Last weekend a Canadian pilgrim came here to get her head together after a crash-and-burn camino. She came along in the car when me and Milagros and Flor went to the greenhouse out at San Cebrian to buy flowers for the plaza mayor. I think she was overwhelmed by all the language and pollen and  the non-camino Spain, at least for the day. She was very quiet, but she knew about plants, which was very handy. We bought masses of flowers, fifty Euros worth, and potted or planted them all over the following few days, and scattered them around town, where they now look very small and puny indeed. It is a small beginning, but it makes me feel nice. In August my term is up as presidenta. Someone else can take charge of the Asociacion Cultural. It is right and just.

Me and the Canadian pilgrim re-dug and re-set the labyrinth. Hard work, but righteous. It's like ringing the church bells -- visitors love doing it. They don't often get these opportunities.
Women's work is never done

Meantime, the Camino Chaplaincy Meseta Ministry 2016 session started up, with the Rev. Patrick Brophy, a Marist priest from New Zealand, doing the honors at Terradillos and Moratinos. He's a sweetie, this one, very tall and soft-spoken, and timely -- because the wildflowers are blooming and the fields are lush and the pope has made 2016 a Year of Mercy, the pilgrim trail is these days utterly choked with pilgrims. We're packing them at at the pilgrim Masses, crowding 20 or 30 people around the altar every evening in Terradillos. Today the founder, a legendary Scot named John Rafferty, came over from Santiago on the train, bearing for us a beautiful porcelain chalice and paten for our Masses -- from Sargadelos, a spectacular porcelain producer in Galicia.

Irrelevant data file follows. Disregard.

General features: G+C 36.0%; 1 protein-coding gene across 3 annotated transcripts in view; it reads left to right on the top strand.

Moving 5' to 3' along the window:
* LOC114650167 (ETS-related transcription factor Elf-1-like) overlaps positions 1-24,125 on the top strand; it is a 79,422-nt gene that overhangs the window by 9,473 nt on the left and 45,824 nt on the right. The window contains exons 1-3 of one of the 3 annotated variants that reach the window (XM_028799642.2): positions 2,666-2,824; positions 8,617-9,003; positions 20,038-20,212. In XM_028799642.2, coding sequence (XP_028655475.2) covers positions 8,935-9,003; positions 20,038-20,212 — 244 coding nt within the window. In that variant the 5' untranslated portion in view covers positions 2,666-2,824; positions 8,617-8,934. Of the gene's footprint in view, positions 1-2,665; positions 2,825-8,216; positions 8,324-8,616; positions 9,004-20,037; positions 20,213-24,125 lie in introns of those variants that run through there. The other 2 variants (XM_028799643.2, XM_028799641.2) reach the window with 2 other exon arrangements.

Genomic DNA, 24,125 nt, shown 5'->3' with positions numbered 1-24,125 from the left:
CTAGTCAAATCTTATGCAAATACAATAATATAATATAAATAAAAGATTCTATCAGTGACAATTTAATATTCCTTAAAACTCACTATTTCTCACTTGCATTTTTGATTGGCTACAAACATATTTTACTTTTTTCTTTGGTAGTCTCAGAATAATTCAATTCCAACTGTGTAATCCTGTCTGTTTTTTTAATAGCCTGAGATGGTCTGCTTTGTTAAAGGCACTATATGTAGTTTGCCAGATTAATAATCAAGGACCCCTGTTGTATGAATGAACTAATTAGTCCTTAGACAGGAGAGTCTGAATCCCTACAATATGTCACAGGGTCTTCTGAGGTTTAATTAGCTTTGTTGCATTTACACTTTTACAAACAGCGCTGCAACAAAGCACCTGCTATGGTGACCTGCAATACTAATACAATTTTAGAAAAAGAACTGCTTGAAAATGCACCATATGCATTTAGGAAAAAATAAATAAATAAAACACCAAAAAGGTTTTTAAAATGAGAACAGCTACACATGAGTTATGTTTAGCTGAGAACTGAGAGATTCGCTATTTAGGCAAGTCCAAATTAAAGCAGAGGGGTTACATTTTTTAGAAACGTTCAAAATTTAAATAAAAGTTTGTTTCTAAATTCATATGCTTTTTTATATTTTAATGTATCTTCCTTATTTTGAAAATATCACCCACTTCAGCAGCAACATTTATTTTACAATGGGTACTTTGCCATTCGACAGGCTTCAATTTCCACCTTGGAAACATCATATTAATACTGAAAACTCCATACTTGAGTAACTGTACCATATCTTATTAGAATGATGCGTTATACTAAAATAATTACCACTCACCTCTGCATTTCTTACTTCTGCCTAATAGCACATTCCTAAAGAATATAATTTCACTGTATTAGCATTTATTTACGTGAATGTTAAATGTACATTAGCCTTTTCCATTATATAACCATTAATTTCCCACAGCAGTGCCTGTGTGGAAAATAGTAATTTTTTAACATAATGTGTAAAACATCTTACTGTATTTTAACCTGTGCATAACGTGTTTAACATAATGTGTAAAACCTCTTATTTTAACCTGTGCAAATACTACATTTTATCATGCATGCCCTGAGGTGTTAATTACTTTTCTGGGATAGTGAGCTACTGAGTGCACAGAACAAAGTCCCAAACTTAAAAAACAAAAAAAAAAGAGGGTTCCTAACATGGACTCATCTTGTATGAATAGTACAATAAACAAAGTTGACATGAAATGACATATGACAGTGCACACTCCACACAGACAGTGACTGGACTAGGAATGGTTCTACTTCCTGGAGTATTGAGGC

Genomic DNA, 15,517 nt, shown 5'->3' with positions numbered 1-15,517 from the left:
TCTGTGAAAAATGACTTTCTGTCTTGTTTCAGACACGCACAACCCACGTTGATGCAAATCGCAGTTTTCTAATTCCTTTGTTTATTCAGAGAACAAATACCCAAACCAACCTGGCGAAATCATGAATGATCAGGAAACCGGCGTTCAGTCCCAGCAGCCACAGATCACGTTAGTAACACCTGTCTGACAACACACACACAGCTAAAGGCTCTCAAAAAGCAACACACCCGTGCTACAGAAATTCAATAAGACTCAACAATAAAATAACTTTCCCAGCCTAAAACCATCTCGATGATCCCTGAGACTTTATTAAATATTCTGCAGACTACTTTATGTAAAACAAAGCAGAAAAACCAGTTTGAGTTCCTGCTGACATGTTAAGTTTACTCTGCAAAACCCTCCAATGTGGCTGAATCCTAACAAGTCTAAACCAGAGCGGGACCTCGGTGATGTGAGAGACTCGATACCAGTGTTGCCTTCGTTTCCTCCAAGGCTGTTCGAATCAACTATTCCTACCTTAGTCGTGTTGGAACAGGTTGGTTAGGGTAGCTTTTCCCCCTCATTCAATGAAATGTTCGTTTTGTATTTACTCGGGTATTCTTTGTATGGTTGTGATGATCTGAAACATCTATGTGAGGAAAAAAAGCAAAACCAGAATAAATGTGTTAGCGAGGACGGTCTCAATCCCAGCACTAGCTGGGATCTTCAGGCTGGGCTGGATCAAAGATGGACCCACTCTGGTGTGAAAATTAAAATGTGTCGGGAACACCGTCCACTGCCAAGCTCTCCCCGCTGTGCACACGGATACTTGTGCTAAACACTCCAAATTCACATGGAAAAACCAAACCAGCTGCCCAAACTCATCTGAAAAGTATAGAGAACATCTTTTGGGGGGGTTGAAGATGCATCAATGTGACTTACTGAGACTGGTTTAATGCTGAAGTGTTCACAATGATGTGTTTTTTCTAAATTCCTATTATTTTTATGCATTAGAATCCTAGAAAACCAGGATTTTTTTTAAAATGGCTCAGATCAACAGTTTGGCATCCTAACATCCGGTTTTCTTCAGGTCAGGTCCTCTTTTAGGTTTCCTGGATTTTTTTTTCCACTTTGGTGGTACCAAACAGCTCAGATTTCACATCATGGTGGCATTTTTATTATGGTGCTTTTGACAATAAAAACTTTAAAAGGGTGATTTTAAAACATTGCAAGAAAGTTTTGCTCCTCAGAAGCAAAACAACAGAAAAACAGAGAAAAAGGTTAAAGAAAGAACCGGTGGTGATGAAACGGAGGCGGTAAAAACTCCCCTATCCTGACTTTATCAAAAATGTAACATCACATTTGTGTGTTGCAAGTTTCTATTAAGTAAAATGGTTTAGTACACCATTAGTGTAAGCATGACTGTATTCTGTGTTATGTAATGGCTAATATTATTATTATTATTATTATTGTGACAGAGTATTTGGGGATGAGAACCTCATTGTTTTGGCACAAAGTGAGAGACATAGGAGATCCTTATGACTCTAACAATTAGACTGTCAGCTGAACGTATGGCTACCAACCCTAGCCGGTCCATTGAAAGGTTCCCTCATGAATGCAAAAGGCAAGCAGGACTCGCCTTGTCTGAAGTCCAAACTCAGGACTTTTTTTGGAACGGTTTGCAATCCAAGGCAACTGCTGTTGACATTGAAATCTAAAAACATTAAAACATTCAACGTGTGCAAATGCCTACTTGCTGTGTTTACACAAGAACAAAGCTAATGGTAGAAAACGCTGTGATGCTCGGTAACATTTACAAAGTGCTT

I am cleaning-up and tightening to bolts in the old silver chalice we've been using in Terradillos. It lists to starboard. I may use some of the Peaceable contribution fund to take it to a jeweler for a proper repair job, a small thank-you to the parish in Terradillos.

Father Patrick is staying in the new apartment on the front end of Peaceable, aka "the priest hole," or sometimes "the lurkum." We get occasional pilgrims in our salon still; two weeks ago this entire section of the camino hit gridlock -- Peaceable hosted nine pilgrims, with people dossed-down on sofas, chairs, and mattresses on the floor -- just like old times.    

Yesterday I had a toe-to-toe shouting fight with the mayor, a real first for me. He is a small man, apparently with no understanding of public service, or even rudimentary people skills. I asked about a dangerous tangle of steel in the kiddie playground, and he blew up in my face. I took the high road, but yeah, it was ugly and petty. I didn't call him any names. I didn't lose my temper. I didn't even lapse into English! But yeah, I raised my voice. I may not have won, but I burned that mofo to the ground.

Everyone who reads the new book marvels at it, calls it splendid, the best thing they've read that I ever wrote. I only wish one of them was a literary agent or even a sharp book publisher.

"Holy Year" is now in the hands of two New York agents, one in DC, and a publisher in London. None has made any response since the first exchange or two, but all are friends of friends or associates somehow... apparently the only way to go. The market is apparently flooded with amateur camino diaries, serious journalistic interviews of compostela pioneers, and turgid pilgrim memoirs. But this isn't any of those things. It is as unique as we are.  If they'd only look, they'd see. It really is that good.

And so you see I am over-subscribed. I do this subconsciously, as therapy. If I keep myself very busy doing good things, I will not be overwhelmed by depression, an illness that brings me to full stop if I let it take hold.

And so we shall see.  
And so we are busy, with more busy to come.
And so I ask you to pray for me, so I can keep up with it all.